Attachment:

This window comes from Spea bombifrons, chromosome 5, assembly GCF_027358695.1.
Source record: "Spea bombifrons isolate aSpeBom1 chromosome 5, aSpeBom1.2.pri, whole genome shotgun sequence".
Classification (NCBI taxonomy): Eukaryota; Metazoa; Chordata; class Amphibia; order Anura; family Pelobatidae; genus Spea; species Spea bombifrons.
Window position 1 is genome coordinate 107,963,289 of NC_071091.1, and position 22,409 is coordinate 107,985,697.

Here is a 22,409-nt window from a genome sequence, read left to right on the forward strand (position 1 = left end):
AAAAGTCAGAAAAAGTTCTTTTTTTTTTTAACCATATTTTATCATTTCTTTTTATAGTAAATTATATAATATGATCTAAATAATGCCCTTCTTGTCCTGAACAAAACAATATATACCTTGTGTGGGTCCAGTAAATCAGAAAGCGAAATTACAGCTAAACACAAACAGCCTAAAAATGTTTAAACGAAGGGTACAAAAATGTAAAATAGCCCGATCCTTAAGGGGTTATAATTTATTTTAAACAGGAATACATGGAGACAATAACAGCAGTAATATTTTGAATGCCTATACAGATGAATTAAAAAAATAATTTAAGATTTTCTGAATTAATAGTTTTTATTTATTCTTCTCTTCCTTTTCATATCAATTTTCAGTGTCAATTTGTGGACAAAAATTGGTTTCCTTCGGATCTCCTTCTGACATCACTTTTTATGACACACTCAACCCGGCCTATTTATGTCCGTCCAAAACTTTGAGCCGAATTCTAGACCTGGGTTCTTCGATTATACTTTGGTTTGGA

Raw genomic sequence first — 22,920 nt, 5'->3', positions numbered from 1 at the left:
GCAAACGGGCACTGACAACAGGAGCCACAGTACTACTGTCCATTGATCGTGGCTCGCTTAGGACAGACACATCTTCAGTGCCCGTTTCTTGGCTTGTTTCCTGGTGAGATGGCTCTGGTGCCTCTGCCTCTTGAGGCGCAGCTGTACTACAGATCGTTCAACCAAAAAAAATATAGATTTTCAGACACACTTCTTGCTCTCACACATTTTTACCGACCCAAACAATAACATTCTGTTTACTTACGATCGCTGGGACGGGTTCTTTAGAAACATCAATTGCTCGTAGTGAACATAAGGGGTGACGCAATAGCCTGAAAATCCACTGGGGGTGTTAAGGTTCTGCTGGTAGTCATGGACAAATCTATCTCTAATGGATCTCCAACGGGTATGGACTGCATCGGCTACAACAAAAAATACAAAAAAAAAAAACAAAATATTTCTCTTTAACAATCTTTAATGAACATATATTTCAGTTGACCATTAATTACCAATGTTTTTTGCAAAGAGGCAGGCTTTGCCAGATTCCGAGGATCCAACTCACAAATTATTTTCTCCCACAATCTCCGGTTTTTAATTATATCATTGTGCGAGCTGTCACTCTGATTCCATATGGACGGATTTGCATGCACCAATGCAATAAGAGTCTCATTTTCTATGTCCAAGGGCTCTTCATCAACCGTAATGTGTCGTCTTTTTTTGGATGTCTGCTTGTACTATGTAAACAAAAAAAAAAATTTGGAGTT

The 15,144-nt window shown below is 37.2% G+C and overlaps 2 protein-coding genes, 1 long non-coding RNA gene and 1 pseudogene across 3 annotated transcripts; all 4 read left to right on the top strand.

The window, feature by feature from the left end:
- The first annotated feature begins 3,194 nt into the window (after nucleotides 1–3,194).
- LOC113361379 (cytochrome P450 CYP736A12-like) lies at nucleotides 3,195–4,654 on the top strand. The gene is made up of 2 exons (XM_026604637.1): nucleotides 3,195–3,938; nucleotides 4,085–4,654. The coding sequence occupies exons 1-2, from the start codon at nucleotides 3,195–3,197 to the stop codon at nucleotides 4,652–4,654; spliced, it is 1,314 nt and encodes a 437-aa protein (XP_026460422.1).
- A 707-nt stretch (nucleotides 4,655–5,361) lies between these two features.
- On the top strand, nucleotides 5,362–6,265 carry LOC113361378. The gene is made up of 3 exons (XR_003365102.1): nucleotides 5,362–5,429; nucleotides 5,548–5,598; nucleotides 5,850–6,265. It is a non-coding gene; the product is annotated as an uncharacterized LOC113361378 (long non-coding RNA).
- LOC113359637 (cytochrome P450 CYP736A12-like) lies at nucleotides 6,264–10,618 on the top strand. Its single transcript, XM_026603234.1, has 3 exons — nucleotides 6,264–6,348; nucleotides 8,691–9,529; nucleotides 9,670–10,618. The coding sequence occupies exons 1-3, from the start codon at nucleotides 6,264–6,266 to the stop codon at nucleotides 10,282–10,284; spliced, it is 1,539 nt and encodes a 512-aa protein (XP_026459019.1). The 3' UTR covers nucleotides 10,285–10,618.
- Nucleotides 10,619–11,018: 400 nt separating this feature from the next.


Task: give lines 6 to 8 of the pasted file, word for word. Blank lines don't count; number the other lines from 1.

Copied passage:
AAAAGTCAGAAAAAGTTCTTTTTTTTTTTAACCATATTTTATCATTTCTTTTTATAGTAAATTATATAATATGATCTAAATAATGCCCTTCTTGTCCTGAACAAAACAATATATACCTTGTGTGGGTCCAGTAAATCAGAAAGCGAAATTACAGCTAAACACAAACAGCCTAAAAATGTTTAAACGAAGGGTACAAAAATGTAAAATAGCCCGATCCTTAAGGGGTTATAATTTATTTTAAACAGGAATACATGGAGACAATAACAGCAGTAATATTTTGAATGCCTATACAGATGAATTAAAAAAATAATTTAAGATTTTCTGAATTAATAGTTTTTATTTATTCTTCTCTTCCTTTTCATATCAATTTTCAGTGTCAATTTGTGGACAAAAATTGGTTTCCTTCGGATCTCCTTCTGACATCACTTTTTATGACACACTCAACCCGGCCTATTTATGTCCGTCCAAAACTTTGAGCCGAATTCTAGACCTGGGTTCTTCGATTATACTTTGGTTTGGA

Raw genomic sequence first — 22,920 nt, 5'->3', positions numbered from 1 at the left:
GCAAACGGGCACTGACAACAGGAGCCACAGTACTACTGTCCATTGATCGTGGCTCGCTTAGGACAGACACATCTTCAGTGCCCGTTTCTTGGCTTGTTTCCTGGTGAGATGGCTCTGGTGCCTCTGCCTCTTGAGGCGCAGCTGTACTACAGATCGTTCAACCAAAAAAAATATAGATTTTCAGACACACTTCTTGCTCTCACACATTTTTACCGACCCAAACAATAACATTCTGTTTACTTACGATCGCTGGGACGGGTTCTTTAGAAACATCAATTGCTCGTAGTGAACATAAGGGGTGACGCAATAGCCTGAAAATCCACTGGGGGTGTTAAGGTTCTGCTGGTAGTCATGGACAAATCTATCTCTAATGGATCTCCAACGGGTATGGACTGCATCGGCTACAACAAAAAATACAAAAAAAAAAAACAAAATATTTCTCTTTAACAATCTTTAATGAACATATATTTCAGTTGACCATTAATTACCAATGTTTTTTGCAAAGAGGCAGGCTTTGCCAGATTCCGAGGATCCAACTCACAAATTATTTTCTCCCACAATCTCCGGTTTTTAATTATATCATTGTGCGAGCTGTCACTCTGATTCCATATGGACGGATTTGCATGCACCAATGCAATAAGAGTCTCATTTTCTATGTCCAAGGGCTCTTCATCAACCGTAATGTGTCGTCTTTTTTTGGATGTCTGCTTGTACTATGTAAACAAAAAAAAAAATTTGGAGTT